+ Battens (1.78×2) £3.56

+ TurboCoach M8 100mm (7.99/50 = 16p each x 4) £0.64

+ Legs (2.4m 47x47mm treated square timber = 5.28 / 4) £1.32

* Legs could be made from 3″ in diameter branches 

+ 34″ x 72″ 1000 gauge plastic £1.99

+ x4 Scaffold toggle ties (28p x 4) £1.12

Total = £8.63 (divided by 2-3 years use)

Construction notes

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So you’ve cut up your heras panels into either four or threes depending on width requirement for your clump preference.

Firstly we need to saw off 6″ inch sections for our clunnel legs (6″ is easier to spot on the tape measure and divides into most lengths of wood. Four legs equals 2 foot from the square timber. Then cut a wedge shaped groove and drill a deep hole (8cm) into centre of each leg. See first image above. 

We need to arch our section of heras panel. Easiest way to do this is dig a fork into the ground measure out 5′ foot and dig your second fork or spade into the ground we then squeeze the panel (6.5′ / 2m) between them forming the arch.  Using the rounded end of our 8oz Ball-pein hammer bash the support bar where we are going to drill to create a well. Puncture the metal with a sharp nail or the turbocoach screw and then cut a hole with the hole cutter. This has to be done with the panel arched or the angle of the drilled holes will be wrong.

Place the batten on top and the leg below the metal tubing and drive the turbocoach screw in until you see the metal tube flex to create a nice strong frame. Pre-drilled holes in batten avoids it splitting as you drive the turboCoach screw home. Repeat for all four legs.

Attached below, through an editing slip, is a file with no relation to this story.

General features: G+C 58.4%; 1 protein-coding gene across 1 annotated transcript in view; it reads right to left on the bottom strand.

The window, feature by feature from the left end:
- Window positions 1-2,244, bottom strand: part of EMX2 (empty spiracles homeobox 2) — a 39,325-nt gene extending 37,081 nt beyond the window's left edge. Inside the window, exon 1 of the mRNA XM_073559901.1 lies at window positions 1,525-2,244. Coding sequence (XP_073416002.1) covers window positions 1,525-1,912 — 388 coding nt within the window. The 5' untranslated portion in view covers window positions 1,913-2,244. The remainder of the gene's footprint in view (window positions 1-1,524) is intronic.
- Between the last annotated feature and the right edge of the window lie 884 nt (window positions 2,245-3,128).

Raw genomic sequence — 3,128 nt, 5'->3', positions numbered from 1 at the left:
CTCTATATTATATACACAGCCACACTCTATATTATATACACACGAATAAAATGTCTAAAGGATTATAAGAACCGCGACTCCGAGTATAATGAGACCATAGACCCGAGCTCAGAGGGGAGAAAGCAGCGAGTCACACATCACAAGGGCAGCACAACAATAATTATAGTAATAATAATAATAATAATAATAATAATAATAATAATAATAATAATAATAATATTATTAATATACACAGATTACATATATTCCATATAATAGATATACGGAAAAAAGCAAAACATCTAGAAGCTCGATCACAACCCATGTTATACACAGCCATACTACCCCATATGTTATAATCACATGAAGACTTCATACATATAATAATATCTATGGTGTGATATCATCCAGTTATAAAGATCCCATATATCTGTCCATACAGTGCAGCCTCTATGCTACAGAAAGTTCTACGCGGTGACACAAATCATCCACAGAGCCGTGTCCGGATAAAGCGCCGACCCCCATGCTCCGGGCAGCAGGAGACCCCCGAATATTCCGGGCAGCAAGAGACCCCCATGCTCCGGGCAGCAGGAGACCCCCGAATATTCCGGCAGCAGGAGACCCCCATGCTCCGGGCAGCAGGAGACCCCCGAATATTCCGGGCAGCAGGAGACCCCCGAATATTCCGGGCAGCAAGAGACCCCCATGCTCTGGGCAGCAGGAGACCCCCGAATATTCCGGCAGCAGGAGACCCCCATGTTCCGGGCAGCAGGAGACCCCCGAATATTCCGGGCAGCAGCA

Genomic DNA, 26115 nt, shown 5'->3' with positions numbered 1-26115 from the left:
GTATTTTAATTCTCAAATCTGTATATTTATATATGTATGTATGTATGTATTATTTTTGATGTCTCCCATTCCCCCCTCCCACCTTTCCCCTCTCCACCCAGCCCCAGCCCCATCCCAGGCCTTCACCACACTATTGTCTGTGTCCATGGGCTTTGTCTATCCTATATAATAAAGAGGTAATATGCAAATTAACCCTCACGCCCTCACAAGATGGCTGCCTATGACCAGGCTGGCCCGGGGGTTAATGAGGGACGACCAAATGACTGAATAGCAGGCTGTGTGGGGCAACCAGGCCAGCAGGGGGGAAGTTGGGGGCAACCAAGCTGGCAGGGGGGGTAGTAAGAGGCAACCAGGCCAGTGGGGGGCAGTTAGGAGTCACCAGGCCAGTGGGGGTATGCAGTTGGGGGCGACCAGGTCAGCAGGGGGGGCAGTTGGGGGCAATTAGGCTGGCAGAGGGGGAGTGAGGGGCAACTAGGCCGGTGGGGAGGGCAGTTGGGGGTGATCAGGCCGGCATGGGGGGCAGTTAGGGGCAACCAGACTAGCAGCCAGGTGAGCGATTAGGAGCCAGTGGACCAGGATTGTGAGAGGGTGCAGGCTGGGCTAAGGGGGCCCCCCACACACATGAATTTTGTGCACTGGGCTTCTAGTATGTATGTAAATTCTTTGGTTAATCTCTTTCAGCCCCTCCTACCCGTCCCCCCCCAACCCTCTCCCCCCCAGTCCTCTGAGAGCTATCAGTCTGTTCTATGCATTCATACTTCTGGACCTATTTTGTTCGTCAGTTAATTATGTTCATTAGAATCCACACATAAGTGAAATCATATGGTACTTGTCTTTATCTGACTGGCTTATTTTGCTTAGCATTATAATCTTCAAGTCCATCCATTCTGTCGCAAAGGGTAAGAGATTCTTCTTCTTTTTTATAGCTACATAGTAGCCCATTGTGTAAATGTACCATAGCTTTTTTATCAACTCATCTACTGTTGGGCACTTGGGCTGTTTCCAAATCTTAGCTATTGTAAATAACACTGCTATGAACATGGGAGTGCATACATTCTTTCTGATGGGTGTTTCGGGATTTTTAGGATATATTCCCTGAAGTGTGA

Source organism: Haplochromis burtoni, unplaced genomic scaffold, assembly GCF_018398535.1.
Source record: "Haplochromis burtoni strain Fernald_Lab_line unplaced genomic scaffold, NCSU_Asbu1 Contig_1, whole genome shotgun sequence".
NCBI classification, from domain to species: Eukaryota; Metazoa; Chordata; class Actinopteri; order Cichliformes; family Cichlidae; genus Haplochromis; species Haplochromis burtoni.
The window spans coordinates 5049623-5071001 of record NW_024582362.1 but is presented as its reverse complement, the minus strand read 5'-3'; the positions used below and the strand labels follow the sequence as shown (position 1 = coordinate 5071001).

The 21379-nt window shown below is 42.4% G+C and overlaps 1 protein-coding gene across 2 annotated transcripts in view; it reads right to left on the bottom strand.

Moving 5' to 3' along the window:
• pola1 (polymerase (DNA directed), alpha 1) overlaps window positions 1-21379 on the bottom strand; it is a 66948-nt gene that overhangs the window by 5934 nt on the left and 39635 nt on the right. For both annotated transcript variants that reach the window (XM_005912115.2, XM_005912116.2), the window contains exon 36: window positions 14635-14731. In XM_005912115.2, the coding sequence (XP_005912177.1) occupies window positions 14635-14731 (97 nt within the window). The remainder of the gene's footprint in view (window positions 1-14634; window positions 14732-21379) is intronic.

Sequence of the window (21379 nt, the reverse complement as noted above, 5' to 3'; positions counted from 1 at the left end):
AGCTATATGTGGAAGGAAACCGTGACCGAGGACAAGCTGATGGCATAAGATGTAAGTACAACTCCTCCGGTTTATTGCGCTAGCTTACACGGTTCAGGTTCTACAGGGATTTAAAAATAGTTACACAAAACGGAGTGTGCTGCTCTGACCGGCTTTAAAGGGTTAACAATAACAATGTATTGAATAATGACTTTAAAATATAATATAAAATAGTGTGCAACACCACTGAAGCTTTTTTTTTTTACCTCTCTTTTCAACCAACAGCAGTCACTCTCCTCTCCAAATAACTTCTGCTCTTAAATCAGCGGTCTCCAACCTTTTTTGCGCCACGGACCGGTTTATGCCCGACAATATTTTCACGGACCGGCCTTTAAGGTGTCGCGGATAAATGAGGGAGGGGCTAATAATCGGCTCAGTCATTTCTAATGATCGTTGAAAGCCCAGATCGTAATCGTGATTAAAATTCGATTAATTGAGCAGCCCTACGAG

For the cover I used the thicker polytunnel quality polythene sheeting as it heat seams better than cheaper “goods wrapping” polythene. The tube runs on the width edges were welded using a bespoke heat seaming tool. A 1/2″ hole punch was used for the scaffold toggle tie holes.

Lean-to Tomato house, construction notes.

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Heras panel poly tunnel Heras panel lean-to mount

Q: Why bother building a tent thingy to cover your plants ?

A: Basically when your sow direct (SD’s) seedling start emerging from the soil we need to protect them from; the birds, slugs & snails and hazardous weather (heavy rain / wind / frost). Also if you place the cloche on your seedling patch a few weeks prior to planting on that bed it will warm up the soil by drying it out from its winter dousing. Geoff Hamilton was a big fan of this type of cloche, I’m sure he would have loved “Heras panels” as much as I do. Also importantly we are trying to extend our British growing season by a few extra weeks using the cheapest and easiest method. Those mid April frost could damage young seedlings, this cloche should reduce that damage.

The images below illustrate how to build a 3.2m x 1.5m roof section for our tomato house and rain shelter lean-to.